The Discomfort and Dire Consequences of Entropion In Cats

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Myrtle is such a sweet gentle cat who has only ever known pain and discomfort. Etobicoke Humane Society saved her from a Quebec kill shelter the night before she was scheduled for euthanization.

Myrtle has been diagnosed with Entropion, which is a condition that is common in dogs, but only seen occasionally in cats. She has had it from birth but until now it has gone untreated. At 2-years-old you can only imagine the damage its done.

Entropion is the inversion of part or all of the eyelid. The inversion can involve the upper or lower lids, or both. In Myrtle’s case, she has an inverted upper eyelid which has caused her eyelashes to rest on her cornea. Constant brushing of the eyelashes on the cornea has caused a chronic ulceration condition and has affected her sight. The vet has concluded that Myrtle does not have sight in her left eye and the cornea in her left eye is also misshapen.

Myrtle underwent surgery this past week and it went well. We are told the vet was able to save her eye although she is blind in that eye. She headed into foster care after surgery, with one of our volunteers. She is recovering nicely but of course having trouble maneuvering the with a cone on. While in foster she is getting all the love and attention she deserves while she awaits her forever family.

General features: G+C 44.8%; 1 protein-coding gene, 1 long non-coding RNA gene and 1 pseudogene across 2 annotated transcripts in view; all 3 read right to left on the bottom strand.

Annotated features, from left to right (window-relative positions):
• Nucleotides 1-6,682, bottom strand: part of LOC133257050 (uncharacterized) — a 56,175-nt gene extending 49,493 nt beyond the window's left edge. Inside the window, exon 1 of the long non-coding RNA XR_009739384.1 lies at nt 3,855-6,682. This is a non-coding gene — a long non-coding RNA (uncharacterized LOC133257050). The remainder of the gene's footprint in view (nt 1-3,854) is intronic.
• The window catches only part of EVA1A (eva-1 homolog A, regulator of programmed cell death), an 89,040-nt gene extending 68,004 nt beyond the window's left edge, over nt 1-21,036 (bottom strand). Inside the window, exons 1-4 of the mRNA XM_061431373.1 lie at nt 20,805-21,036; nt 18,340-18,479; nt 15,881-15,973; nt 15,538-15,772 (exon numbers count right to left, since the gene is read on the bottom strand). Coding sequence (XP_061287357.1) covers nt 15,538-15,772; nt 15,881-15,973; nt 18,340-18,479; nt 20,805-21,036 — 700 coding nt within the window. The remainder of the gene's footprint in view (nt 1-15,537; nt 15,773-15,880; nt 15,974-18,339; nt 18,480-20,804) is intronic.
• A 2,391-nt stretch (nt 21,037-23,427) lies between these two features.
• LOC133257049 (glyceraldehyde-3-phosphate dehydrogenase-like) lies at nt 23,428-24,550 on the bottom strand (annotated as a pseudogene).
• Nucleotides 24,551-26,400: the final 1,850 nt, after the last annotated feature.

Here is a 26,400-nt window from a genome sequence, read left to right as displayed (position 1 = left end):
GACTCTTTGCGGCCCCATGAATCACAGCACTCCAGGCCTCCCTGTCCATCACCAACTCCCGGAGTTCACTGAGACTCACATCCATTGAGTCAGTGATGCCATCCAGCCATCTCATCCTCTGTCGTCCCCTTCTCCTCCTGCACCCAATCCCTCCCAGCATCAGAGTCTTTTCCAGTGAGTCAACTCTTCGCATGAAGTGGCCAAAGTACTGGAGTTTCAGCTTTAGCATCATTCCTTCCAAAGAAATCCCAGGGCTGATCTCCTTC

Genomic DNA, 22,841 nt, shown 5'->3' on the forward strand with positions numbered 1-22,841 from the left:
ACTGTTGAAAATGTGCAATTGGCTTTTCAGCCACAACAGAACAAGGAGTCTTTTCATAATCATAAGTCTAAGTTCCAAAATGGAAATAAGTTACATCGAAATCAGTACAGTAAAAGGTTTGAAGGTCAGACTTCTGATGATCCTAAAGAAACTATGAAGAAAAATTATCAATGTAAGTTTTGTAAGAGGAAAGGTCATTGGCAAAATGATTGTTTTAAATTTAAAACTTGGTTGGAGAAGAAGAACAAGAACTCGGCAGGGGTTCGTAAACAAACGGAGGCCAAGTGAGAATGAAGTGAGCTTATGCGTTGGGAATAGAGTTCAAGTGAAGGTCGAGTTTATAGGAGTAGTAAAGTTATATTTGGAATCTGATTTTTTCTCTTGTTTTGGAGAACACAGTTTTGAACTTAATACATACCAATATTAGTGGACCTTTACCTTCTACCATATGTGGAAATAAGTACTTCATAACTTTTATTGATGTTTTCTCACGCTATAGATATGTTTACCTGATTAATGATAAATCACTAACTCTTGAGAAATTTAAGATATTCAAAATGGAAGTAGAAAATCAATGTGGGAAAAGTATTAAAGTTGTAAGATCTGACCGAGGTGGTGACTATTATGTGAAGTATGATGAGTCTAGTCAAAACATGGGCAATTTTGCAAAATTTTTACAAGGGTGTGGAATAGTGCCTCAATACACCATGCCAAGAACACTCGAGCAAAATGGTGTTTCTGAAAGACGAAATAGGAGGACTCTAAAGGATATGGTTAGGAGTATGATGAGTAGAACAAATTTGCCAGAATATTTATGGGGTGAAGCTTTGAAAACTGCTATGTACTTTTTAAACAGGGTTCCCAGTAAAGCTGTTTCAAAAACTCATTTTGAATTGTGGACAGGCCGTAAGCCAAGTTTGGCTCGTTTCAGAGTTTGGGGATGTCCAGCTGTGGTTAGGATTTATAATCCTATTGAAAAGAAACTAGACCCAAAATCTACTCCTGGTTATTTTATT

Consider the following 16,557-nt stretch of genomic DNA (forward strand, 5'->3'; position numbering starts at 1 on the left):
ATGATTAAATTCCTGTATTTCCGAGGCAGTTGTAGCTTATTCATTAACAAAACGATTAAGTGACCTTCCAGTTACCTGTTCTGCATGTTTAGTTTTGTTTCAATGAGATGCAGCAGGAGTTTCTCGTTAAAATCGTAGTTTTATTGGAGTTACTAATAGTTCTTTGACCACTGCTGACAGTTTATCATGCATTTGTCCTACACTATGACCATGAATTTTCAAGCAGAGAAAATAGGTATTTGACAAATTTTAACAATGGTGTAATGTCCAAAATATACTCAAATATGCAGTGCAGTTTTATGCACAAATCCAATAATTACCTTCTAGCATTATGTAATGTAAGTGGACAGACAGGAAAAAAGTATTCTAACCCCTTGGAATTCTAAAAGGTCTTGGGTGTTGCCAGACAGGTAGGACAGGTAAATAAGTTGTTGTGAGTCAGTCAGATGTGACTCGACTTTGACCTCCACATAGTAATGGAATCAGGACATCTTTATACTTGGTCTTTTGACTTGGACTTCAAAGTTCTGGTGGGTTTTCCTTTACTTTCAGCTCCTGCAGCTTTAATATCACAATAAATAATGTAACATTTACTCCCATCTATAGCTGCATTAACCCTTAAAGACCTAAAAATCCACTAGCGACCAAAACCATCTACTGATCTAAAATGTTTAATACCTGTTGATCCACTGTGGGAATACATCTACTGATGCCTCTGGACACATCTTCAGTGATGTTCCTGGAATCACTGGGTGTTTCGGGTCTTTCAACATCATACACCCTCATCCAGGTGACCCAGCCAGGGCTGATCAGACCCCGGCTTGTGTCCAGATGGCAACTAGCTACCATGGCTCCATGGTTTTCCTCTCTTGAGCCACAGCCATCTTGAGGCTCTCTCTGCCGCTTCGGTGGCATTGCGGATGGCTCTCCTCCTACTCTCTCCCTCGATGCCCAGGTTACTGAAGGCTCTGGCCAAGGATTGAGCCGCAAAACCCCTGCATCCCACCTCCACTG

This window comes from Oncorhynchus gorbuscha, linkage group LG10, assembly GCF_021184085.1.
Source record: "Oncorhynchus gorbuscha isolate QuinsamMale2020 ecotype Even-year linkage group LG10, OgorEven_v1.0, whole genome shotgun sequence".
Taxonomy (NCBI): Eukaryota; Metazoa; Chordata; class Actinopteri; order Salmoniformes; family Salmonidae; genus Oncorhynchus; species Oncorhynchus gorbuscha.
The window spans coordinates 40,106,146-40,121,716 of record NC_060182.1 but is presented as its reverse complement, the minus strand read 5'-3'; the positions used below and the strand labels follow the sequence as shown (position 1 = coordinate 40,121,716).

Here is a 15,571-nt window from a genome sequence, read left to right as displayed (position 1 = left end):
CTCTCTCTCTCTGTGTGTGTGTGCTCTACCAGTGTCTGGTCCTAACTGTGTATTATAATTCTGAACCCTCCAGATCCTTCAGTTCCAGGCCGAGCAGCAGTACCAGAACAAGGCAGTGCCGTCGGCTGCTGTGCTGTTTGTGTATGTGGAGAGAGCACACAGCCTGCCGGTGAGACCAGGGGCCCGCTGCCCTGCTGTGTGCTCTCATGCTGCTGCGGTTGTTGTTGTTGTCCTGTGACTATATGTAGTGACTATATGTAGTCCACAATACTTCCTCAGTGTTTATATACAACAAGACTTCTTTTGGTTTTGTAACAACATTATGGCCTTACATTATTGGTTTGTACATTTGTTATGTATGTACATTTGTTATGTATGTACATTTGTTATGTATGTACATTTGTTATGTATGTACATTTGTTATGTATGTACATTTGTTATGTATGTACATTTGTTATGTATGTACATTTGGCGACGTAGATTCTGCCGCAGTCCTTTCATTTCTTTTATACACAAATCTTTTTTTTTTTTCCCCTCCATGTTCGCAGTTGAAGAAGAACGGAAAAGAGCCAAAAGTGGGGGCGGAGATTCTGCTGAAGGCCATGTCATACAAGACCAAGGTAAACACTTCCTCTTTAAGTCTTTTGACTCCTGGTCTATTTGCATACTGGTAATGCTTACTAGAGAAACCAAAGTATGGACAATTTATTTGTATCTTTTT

It is important to address any medical issues your animal may have in the early stages. If left untreated issues such as Entropion can worsen over time affecting the health and well-being of your fur baby.

We welcome you to make a one-time donation to off-set the cost of Myrtle’s surgery https://www.canadahelps.org/en/charities/etobicokehumanesociety/myrtle/

 

Further Entropion Information:
 
Eyelashes and hair of the eyelid irritate the cornea (the front clear part of the eye) which can lead to various levels of severity of the Entropion condition, which includes excessive tear production; mucoid discharge with pigmentation or ulceration of the cornea; and in severe cases, rupturing of the eye.

Update:

At two years of age Myrtle’s Entropion, deemed a birth defect was dealt with. Subsequently a second surgery was done after it was discovered that the bottom eyelid had the same issue. Hair was growing towards the eye and caused irritation. Poor Myrtle has been through so much and we are happy to say that she has found her forever home. Below is an update from her family.

“Mimi’s (formally Myrtle) eye is doing well and is settling in well. I’m getting used to having a cat and the characteristics of a cat. She’s very cuddly in the evening when she knows I’m home but all over the place in the morning.

I love having her here and it’s been nice having someone to come home too.”

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